About 10 years ago retro t-shirts became the rage. First, fashion-forward thirtysomethings and Silicon Valley coders wore Atari and Metallica shirts. Later, stores like the Gap and Urban Outfitters made faux-retro and retro style t-shirts for the masses.
By Adam Sandy (right), chief business development officer at Ride Entertainment.
The past several years have seen a surge in retro apparel at amusement parks across the US. Specifically, clothes and logos that are from the 1970s and 1980s. This corresponds to when many of today’s park-going parents were kids and has created an instant connection. Amusement parks have taken advantage of this trend the past few seasons.
Carrie Boldman, corporate vice-president of merchandise and games at Cedar Fair, said: “This product connects with park-goers because they grew up with our parks and have fond memories of their trips to the parks. Everyone I meet has a story about when they visited as a child, or a story about how they shared this experience with their own kids and grandkids.
“Many people talk about it being their best day of summer and something they remember and talk about years later. I remember riding the Cedar Point Mine Ride with my grandmother. Vintage products work because everyone likes a trip down memory lane.”
At Hersheypark, there are several favourites, but two pieces of apparel seem to be worn by a large portion of guests. When it is cold you see a lot of dark blue hoodies with white “HERSHEYPARK” lettering while during the summer guests of all ages sport the SooperDooperLooper t-shirts.
Elizabeth Hendrix, Hersheypark’s director of retail, said the SDL t-shirts, often created in bright colours, have multi-generational appeal.
“Many of our guests visited the park when they were growing up and now they’re bringing their families to visit. We have entire families wearing the Looper tees and recreating pictures from when they were young,” she said.
There are several factors driving this trend, but one of the clearest is simply time. The 1970s was a dynamic era for the attractions industry in the US. During that decade new regional parks with significant marketing power like Kings Island and Magic Mountain opened. In addition, many older properties like Hersheypark and Cedar Point redefined themselves.
The SooperDooperLooper was a product of this transformation at Hersheypark. In 1976 Magic Mountain in California opened the first vertical looping coaster, Revolution. The following year Hersheypark opened the SooperDooperLooper. With its 107cm height requirement and beautiful setting, it has remained one of the most popular coasters at the park. It still serves as many park-goer’s “first big coaster”.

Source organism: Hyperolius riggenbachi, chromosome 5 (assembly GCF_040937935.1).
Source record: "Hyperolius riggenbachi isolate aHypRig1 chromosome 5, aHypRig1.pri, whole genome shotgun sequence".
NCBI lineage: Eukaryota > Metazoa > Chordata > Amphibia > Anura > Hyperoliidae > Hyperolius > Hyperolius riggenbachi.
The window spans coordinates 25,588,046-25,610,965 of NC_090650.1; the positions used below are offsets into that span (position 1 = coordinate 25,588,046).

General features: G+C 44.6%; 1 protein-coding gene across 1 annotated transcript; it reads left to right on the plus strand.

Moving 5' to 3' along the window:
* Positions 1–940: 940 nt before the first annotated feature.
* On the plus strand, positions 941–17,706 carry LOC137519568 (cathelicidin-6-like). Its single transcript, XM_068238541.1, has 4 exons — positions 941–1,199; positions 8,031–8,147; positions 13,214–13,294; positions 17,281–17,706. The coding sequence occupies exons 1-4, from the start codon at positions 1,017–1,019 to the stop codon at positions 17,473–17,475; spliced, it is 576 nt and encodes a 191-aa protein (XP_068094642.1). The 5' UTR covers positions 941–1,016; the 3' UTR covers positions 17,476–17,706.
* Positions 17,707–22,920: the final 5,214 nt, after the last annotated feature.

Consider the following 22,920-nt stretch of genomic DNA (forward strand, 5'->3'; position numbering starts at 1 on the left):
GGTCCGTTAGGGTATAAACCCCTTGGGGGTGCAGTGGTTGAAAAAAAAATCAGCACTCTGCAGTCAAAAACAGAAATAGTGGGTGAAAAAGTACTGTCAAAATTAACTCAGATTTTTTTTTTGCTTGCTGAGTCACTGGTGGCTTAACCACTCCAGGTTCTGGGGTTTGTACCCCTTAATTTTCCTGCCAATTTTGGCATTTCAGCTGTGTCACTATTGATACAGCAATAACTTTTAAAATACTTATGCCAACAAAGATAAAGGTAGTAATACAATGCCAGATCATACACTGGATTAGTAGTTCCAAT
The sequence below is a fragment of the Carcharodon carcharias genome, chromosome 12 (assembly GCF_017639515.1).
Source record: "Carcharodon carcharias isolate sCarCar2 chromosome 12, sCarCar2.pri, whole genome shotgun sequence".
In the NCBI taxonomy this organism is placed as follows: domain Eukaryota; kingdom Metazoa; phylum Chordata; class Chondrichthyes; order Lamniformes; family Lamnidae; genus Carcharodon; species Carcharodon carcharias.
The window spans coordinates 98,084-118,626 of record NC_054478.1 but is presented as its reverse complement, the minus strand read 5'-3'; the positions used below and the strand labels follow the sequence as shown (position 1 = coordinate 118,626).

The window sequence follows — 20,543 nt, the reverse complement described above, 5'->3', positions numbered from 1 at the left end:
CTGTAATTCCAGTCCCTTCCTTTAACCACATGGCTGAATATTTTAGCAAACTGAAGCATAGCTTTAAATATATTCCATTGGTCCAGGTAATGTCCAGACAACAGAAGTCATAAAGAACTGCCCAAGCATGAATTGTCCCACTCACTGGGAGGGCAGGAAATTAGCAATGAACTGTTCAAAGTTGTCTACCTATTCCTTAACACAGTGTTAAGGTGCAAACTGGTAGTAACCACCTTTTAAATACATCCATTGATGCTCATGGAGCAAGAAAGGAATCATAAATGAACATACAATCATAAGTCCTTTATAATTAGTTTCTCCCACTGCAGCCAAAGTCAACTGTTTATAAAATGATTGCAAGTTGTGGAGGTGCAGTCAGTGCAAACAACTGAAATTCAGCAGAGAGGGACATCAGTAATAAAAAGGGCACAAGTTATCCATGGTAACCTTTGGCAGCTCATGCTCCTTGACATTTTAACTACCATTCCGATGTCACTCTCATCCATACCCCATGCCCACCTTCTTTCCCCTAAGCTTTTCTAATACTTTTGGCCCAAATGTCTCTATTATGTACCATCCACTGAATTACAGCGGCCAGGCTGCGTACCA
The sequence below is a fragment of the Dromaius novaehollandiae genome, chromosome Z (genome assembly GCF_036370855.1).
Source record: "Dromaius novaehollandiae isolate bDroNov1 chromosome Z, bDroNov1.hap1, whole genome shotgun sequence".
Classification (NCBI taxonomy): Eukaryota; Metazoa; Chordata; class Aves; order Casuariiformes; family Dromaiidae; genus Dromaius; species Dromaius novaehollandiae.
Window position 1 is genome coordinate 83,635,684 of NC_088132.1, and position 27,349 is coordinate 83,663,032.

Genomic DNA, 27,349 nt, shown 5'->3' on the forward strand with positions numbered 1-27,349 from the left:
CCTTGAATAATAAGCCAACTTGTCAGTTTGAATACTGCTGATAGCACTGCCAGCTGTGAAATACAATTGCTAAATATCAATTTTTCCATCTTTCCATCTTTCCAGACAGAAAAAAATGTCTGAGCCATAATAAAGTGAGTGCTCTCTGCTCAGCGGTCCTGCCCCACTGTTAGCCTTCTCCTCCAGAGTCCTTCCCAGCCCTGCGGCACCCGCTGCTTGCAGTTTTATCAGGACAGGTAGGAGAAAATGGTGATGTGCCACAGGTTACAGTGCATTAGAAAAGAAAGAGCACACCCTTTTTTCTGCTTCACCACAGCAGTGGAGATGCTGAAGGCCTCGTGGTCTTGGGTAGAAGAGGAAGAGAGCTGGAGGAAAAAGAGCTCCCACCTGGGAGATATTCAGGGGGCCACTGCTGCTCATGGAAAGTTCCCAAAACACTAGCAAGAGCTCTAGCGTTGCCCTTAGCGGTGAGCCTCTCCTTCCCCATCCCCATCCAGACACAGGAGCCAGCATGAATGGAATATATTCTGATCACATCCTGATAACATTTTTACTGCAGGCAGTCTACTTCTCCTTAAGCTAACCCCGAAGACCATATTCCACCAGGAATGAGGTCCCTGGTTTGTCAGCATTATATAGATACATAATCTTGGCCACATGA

The t-shirts, which the park sells just outside the exit continue to be a best-seller. They utilise the roller coaster’s original logo, with a font and look that is very 1970s.
Big Bad Wolf
You can see this merchandising trend throughout the country. Parks that put in a significant amount of unique or record-breaking rides approximately 40 years ago are earning a little bit extra from those investments.
One of the best-selling shirts at Busch Gardens in Williamsburg, Virginia features the Big Bad Wolf, an Arrow Dynamics suspended roller coaster that opened in 1984 and was removed after the 2009 season. Its iconic logo lives in the park’s collection of retro tees. The Loch Ness Monster, which opened in 1978, also has a lot of park-goers picking up its apparel.
Cedar Fair sells retro t-shirts at several of its properties. “A few best sellers at Kings Island are the original park logo and the BAT and King Cobra ride logos,” Boldman said.
“At Cedar Point, the silhouette logo is something many guests remember, and of course affinity for rides and attractions from years past. WildCat and Oceana are popular, and Cedar Point will release four additional vintage ride designs for 2018.”
Hendrix felt that the retro gear has proven to be popular with younger guests and those in the Gen-X demographic.
“Many of our visitors have grown up visiting Hersheypark and now return with their families,” she said.
Boldman agreed. She said: “We have seen an increase in throwback merchandise and the sales are split. Much of the increase is from guests who have a strong affinity or grew up in our parks, young adults may not have that specific memory but are drawn to the simple art and vintage colour.”
Hendrix even said that fanny packs are making a comeback. But, I do not think we need to monetise everything from my youth.
Author’s Note: In full disclosure, Adam owns a Big Bad Wolf t-shirt from Busch Gardens Williamsburg, a Schwabinchen shirt from Cedar Point and a SooperDooperLooper shirt from Hersheypark.